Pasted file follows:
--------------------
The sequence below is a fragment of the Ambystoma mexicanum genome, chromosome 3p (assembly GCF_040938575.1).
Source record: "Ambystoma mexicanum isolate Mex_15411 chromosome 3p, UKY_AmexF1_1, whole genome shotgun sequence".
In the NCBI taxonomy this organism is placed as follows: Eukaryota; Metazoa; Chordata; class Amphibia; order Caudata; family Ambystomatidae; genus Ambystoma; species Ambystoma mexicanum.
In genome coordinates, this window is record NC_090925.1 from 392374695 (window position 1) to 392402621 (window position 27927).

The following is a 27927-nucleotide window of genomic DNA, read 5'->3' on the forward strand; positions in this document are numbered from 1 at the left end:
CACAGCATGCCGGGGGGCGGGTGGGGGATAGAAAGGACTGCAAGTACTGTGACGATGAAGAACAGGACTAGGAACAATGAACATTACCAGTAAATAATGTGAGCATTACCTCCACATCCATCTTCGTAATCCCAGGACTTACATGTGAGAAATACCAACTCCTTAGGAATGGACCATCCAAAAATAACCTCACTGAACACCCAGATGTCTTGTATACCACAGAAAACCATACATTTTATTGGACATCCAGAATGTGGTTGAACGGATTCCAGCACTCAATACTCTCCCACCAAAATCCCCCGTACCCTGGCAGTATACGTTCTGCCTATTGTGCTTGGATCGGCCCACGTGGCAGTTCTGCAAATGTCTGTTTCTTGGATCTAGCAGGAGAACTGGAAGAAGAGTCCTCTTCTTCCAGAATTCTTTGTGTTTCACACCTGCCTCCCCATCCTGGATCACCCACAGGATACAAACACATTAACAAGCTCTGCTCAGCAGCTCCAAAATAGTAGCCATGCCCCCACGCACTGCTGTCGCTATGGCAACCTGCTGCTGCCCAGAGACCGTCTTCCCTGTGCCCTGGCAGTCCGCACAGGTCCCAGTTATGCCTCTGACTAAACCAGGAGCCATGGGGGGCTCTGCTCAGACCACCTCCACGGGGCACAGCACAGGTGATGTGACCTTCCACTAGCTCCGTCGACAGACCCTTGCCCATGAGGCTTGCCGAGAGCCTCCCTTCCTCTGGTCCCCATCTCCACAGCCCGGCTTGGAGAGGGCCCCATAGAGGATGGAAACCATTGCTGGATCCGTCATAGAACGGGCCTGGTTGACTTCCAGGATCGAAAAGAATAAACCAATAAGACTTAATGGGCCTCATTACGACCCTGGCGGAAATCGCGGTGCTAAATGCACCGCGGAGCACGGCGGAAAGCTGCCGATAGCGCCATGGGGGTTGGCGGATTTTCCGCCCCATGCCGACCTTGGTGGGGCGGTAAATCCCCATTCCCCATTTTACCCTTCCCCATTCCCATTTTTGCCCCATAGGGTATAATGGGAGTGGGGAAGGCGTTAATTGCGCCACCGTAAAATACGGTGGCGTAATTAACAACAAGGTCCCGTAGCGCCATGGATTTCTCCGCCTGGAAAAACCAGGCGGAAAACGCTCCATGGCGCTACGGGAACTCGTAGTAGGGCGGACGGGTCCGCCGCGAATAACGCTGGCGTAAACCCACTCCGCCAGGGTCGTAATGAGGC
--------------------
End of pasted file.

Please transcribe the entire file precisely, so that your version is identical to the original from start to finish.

The sequence below is a fragment of the Ambystoma mexicanum genome, chromosome 3p (assembly GCF_040938575.1).
Source record: "Ambystoma mexicanum isolate Mex_15411 chromosome 3p, UKY_AmexF1_1, whole genome shotgun sequence".
In the NCBI taxonomy this organism is placed as follows: Eukaryota; Metazoa; Chordata; class Amphibia; order Caudata; family Ambystomatidae; genus Ambystoma; species Ambystoma mexicanum.
In genome coordinates, this window is record NC_090925.1 from 392374695 (window position 1) to 392402621 (window position 27927).

The following is a 27927-nucleotide window of genomic DNA, read 5'->3' on the forward strand; positions in this document are numbered from 1 at the left end:
CACAGCATGCCGGGGGGCGGGTGGGGGATAGAAAGGACTGCAAGTACTGTGACGATGAAGAACAGGACTAGGAACAATGAACATTACCAGTAAATAATGTGAGCATTACCTCCACATCCATCTTCGTAATCCCAGGACTTACATGTGAGAAATACCAACTCCTTAGGAATGGACCATCCAAAAATAACCTCACTGAACACCCAGATGTCTTGTATACCACAGAAAACCATACATTTTATTGGACATCCAGAATGTGGTTGAACGGATTCCAGCACTCAATACTCTCCCACCAAAATCCCCCGTACCCTGGCAGTATACGTTCTGCCTATTGTGCTTGGATCGGCCCACGTGGCAGTTCTGCAAATGTCTGTTTCTTGGATCTAGCAGGAGAACTGGAAGAAGAGTCCTCTTCTTCCAGAATTCTTTGTGTTTCACACCTGCCTCCCCATCCTGGATCACCCACAGGATACAAACACATTAACAAGCTCTGCTCAGCAGCTCCAAAATAGTAGCCATGCCCCCACGCACTGCTGTCGCTATGGCAACCTGCTGCTGCCCAGAGACCGTCTTCCCTGTGCCCTGGCAGTCCGCACAGGTCCCAGTTATGCCTCTGACTAAACCAGGAGCCATGGGGGGCTCTGCTCAGACCACCTCCACGGGGCACAGCACAGGTGATGTGACCTTCCACTAGCTCCGTCGACAGACCCTTGCCCATGAGGCTTGCCGAGAGCCTCCCTTCCTCTGGTCCCCATCTCCACAGCCCGGCTTGGAGAGGGCCCCATAGAGGATGGAAACCATTGCTGGATCCGTCATAGAACGGGCCTGGTTGACTTCCAGGATCGAAAAGAATAAACCAATAAGACTTAATGGGCCTCATTACGACCCTGGCGGAAATCGCGGTGCTAAATGCACCGCGGAGCACGGCGGAAAGCTGCCGATAGCGCCATGGGGGTTGGCGGATTTTCCGCCCCATGCCGACCTTGGTGGGGCGGTAAATCCCCATTCCCCATTTTACCCTTCCCCATTCCCATTTTTGCCCCATAGGGTATAATGGGAGTGGGGAAGGCGTTAATTGCGCCACCGTAAAATACGGTGGCGTAATTAACAACAAGGTCCCGTAGCGCCATGGATTTCTCCGCCTGGAAAAACCAGGCGGAAAACGCTCCATGGCGCTACGGGAACTCGTAGTAGGGCGGACGGGTCCGCCGCGAATAACGCTGGCGTAAACCCACTCCGCCAGGGTCGTAATGAGGC